Central Oregon is home to Lost Lake, and the mysterious body of water certainly lives up to its name.
In the spring, snow-fed streams flow into the lake, which appears for a limited time only before disappearing once again. The reason is a metre-wide hole at its north end that constantly drains water into the earth. As the surging, seasonal run-off dies down, the lake vanishes once again to become a meadow.
The hole is a “lava tube”, created by lava that flows under the hardened top crust, creating tunnels under the earth. It is thought that the water flows into an underground aquafir, but could also possibly empty into nearby lakes.
In the past, efforts were made to plug the hole and preserve the lake for the summer months, but unfortunately this caused unforeseen problems. Jude McHugh, a representative of the Willamette National Forest organization explains that “If anyone was ever successful at plugging it – which we’re not sure they could do – it would just result in the lake flooding, and the road; it’s an important part of how the road was designed.”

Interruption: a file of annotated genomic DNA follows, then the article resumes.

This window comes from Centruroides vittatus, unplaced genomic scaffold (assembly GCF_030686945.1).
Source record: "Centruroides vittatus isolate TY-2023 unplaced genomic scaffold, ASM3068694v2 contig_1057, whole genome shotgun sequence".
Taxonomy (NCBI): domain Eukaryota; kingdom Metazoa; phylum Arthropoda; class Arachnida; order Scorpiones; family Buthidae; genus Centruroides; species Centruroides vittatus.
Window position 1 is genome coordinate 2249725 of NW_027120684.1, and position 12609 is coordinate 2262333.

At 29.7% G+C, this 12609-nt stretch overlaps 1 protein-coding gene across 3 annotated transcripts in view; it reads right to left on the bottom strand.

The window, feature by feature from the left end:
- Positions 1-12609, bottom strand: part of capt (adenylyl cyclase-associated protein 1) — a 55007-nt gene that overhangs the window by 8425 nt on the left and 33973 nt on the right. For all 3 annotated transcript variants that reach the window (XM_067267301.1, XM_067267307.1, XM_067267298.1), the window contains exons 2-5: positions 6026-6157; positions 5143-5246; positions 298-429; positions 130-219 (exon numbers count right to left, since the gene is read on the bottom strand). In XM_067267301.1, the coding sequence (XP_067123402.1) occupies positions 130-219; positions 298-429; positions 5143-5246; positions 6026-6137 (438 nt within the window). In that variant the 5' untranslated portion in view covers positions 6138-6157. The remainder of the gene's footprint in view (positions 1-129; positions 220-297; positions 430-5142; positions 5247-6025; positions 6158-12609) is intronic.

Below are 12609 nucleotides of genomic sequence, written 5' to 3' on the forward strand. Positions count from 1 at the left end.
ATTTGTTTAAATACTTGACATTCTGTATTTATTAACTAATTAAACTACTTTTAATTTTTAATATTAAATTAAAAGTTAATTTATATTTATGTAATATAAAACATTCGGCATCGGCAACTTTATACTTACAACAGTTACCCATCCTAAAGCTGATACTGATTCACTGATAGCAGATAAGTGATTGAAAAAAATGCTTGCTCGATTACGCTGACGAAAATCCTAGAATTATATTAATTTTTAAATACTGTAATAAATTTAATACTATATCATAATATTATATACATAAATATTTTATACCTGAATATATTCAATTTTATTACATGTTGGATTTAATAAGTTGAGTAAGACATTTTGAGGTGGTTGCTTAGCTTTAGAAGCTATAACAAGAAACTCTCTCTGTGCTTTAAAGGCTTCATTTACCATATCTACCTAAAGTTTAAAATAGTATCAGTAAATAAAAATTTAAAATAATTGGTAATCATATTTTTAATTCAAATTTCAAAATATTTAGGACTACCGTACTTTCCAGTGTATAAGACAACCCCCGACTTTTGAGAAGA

So these days, folks in the area just enjoy Lost Lake for its temporary beauty, and gather once a year to watch the lake pull its spectacular vanishing act.